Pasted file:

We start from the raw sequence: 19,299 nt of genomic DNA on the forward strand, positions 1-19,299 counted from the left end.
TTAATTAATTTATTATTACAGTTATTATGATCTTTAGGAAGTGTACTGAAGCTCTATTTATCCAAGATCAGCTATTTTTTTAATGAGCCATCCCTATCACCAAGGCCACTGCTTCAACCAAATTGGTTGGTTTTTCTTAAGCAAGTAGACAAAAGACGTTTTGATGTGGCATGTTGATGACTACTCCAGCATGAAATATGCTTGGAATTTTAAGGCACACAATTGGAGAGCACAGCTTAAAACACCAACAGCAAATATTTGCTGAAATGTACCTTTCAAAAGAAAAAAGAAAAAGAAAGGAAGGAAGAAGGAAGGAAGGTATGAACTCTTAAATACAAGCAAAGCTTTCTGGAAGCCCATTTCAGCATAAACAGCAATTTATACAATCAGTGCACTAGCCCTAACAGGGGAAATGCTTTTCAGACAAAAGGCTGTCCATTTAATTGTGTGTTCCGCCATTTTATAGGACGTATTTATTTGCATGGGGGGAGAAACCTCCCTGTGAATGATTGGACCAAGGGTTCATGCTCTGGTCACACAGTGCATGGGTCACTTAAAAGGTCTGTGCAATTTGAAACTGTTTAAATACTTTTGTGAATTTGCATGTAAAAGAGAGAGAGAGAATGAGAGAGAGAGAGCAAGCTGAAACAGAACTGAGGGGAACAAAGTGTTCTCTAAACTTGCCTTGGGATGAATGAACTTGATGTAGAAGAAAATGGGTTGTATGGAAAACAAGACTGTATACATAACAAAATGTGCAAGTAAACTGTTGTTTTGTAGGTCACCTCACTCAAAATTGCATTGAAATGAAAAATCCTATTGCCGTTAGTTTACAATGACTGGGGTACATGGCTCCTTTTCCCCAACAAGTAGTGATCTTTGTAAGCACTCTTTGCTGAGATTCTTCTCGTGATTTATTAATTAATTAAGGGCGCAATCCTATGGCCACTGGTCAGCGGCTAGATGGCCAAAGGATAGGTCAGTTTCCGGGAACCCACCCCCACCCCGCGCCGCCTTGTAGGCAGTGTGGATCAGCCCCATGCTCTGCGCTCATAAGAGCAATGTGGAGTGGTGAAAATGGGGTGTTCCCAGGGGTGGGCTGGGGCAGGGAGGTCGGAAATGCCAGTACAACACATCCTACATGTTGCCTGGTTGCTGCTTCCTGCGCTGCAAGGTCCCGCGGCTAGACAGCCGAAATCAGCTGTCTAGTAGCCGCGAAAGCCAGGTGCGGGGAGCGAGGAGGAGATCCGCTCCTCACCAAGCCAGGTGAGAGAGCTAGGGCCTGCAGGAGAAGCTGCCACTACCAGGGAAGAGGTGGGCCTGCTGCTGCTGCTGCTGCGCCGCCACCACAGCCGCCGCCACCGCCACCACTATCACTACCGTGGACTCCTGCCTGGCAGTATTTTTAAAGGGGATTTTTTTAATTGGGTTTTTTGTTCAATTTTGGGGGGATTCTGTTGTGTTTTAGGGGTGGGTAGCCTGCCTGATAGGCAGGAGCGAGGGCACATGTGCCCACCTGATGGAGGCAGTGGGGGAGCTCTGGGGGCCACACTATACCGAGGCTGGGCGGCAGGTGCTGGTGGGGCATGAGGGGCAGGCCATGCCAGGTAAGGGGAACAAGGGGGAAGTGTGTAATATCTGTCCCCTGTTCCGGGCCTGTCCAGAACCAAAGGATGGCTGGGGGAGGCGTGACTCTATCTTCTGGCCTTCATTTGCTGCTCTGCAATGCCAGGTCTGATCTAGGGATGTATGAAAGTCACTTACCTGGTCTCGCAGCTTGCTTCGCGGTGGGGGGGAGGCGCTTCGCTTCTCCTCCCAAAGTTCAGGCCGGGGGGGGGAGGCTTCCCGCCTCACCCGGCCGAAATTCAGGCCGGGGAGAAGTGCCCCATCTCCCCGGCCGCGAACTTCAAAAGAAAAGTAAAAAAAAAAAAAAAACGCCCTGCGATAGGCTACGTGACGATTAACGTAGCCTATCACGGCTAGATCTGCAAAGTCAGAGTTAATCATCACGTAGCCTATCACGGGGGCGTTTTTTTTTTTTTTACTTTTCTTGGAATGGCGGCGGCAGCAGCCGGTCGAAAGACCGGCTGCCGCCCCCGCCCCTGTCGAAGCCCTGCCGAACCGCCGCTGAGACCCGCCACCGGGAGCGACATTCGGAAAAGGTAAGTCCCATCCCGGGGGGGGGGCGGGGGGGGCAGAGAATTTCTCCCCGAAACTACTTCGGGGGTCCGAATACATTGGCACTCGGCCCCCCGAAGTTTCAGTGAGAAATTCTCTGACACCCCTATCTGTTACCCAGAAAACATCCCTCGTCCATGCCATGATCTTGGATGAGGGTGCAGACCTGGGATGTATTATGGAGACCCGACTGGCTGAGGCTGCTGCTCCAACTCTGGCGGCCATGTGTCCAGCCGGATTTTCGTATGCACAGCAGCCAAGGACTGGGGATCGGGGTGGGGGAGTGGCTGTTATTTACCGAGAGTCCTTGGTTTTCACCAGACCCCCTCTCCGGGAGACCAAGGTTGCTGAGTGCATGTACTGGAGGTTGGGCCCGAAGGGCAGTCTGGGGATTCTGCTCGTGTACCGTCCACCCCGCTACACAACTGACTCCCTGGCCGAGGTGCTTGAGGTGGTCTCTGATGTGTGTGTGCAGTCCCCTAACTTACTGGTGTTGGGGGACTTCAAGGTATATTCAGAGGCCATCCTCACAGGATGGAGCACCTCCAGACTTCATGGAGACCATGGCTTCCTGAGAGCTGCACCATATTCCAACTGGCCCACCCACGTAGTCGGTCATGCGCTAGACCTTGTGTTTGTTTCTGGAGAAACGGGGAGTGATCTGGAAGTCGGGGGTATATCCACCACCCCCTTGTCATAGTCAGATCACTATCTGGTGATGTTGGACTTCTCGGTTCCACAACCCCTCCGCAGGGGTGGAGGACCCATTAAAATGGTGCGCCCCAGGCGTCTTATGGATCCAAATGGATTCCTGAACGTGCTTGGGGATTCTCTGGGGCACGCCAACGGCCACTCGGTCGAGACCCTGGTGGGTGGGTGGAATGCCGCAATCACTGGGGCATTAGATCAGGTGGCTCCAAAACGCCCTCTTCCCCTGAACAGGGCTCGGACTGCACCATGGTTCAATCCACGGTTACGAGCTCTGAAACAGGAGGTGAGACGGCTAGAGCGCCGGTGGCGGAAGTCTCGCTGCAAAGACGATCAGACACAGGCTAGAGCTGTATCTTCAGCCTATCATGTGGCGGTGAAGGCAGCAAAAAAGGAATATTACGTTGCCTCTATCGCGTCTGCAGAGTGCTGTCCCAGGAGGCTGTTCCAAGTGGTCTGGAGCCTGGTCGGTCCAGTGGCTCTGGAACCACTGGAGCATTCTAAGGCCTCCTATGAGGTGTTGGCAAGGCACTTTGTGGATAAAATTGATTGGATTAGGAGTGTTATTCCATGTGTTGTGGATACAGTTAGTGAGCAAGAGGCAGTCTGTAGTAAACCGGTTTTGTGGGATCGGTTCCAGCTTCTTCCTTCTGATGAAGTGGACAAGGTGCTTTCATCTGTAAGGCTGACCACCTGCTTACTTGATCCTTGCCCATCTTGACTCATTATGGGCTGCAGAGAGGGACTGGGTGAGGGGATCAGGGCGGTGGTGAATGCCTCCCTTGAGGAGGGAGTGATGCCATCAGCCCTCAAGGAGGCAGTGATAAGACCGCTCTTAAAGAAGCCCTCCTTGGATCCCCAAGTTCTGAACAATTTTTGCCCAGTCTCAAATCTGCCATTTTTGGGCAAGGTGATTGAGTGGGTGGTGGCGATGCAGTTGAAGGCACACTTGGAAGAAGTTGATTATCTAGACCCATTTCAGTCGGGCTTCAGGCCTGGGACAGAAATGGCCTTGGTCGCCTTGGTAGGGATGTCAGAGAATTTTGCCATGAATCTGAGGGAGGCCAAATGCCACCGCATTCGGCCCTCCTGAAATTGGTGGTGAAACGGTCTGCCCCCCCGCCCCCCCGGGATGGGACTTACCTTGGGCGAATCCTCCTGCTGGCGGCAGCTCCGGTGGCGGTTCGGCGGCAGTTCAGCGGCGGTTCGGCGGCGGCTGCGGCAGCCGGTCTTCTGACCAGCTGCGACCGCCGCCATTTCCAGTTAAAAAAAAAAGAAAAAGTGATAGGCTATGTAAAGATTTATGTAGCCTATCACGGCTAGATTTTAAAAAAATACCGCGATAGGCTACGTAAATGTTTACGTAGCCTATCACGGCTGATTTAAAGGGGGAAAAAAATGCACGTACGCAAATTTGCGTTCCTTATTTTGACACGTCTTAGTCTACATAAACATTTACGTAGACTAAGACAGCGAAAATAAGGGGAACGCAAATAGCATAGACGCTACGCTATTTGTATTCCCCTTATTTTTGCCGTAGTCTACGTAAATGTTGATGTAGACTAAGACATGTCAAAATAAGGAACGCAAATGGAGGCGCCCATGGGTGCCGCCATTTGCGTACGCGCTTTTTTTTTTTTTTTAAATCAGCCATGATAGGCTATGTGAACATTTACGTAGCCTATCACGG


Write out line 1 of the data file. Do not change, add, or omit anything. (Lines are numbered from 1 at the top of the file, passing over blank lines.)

We start from the raw sequence: 19,299 nt of genomic DNA on the forward strand, positions 1-19,299 counted from the left end.